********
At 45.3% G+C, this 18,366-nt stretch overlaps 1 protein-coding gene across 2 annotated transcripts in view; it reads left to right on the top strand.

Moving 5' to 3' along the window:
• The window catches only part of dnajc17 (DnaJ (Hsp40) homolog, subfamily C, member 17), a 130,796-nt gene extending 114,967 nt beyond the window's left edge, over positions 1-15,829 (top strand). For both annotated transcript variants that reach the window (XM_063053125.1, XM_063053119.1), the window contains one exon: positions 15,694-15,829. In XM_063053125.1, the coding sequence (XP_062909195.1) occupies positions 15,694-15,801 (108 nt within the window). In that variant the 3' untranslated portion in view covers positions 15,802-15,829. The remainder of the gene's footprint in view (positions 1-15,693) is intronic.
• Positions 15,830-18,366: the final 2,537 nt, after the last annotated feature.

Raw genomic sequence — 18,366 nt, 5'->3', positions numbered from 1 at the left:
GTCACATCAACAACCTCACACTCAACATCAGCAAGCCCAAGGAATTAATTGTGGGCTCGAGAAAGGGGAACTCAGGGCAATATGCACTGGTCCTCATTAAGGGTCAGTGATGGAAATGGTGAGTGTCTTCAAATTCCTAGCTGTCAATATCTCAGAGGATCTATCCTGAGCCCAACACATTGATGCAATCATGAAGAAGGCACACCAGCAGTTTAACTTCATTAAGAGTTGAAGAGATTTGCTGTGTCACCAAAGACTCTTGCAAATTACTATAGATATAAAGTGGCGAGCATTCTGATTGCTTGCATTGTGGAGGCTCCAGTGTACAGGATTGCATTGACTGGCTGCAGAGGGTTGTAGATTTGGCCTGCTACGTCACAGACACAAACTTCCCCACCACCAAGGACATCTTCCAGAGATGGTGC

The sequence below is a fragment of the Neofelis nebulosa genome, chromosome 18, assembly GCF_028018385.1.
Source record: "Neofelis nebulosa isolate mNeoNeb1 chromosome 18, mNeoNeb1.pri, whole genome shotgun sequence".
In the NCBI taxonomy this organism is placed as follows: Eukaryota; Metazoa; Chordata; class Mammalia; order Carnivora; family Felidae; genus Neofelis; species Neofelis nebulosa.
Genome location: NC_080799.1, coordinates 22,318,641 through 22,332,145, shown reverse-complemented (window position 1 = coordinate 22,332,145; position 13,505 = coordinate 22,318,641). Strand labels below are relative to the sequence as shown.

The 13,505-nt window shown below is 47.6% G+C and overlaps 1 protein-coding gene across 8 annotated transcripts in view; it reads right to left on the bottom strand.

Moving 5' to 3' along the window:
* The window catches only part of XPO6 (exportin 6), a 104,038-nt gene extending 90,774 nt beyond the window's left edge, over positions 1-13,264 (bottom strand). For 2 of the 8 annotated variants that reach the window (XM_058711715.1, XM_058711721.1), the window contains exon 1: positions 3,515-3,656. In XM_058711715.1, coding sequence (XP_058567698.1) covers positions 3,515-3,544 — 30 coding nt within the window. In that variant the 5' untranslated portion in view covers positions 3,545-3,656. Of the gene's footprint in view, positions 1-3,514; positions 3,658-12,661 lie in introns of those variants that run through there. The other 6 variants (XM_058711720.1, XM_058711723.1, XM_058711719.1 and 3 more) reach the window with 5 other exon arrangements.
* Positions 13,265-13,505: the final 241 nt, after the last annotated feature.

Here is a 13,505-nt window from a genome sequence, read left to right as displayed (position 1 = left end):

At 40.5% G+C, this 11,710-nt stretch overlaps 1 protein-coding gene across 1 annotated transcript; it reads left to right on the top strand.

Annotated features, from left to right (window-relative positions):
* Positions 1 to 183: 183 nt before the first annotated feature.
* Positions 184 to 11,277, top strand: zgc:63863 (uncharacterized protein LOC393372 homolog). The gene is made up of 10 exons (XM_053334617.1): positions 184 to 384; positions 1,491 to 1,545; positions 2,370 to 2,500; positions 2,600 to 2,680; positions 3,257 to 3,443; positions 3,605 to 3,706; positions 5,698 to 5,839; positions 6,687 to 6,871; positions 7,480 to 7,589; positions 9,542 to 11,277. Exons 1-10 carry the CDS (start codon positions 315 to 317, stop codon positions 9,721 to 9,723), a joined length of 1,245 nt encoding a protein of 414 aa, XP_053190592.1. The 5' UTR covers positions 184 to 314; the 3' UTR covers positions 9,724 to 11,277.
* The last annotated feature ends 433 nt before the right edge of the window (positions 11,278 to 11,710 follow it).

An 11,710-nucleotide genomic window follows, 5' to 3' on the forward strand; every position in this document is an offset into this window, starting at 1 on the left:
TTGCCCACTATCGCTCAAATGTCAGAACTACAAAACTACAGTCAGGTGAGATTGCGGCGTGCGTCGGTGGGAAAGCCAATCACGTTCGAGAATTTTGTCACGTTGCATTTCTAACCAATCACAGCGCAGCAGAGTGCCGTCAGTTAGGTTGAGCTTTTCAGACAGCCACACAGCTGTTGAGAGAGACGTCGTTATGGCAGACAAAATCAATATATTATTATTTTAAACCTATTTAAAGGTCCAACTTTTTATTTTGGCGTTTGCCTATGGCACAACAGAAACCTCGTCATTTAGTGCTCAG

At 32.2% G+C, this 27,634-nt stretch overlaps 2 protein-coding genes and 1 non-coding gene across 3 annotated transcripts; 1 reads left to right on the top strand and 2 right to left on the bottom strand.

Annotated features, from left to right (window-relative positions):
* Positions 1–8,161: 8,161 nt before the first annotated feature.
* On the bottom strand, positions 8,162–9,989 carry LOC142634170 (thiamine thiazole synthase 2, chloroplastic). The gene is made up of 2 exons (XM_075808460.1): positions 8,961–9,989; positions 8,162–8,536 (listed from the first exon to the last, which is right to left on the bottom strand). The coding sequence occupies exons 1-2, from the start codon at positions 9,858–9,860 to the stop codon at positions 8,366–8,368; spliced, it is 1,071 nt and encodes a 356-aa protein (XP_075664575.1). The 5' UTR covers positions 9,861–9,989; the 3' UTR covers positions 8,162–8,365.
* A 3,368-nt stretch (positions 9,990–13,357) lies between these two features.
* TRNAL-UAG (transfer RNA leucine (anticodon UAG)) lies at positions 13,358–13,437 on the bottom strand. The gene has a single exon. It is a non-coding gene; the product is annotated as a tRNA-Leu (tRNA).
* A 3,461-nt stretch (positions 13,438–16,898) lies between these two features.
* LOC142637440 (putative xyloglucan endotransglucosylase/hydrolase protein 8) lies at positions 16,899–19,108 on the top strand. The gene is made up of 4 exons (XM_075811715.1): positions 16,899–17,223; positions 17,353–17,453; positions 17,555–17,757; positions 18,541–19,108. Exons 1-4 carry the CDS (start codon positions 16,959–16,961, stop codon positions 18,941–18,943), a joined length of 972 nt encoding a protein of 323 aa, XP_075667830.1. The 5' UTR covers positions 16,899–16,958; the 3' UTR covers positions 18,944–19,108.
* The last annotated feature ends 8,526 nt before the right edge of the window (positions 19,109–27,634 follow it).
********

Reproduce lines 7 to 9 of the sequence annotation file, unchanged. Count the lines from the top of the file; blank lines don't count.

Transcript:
The sequence below is a fragment of the Neofelis nebulosa genome, chromosome 18, assembly GCF_028018385.1.
Source record: "Neofelis nebulosa isolate mNeoNeb1 chromosome 18, mNeoNeb1.pri, whole genome shotgun sequence".
In the NCBI taxonomy this organism is placed as follows: Eukaryota; Metazoa; Chordata; class Mammalia; order Carnivora; family Felidae; genus Neofelis; species Neofelis nebulosa.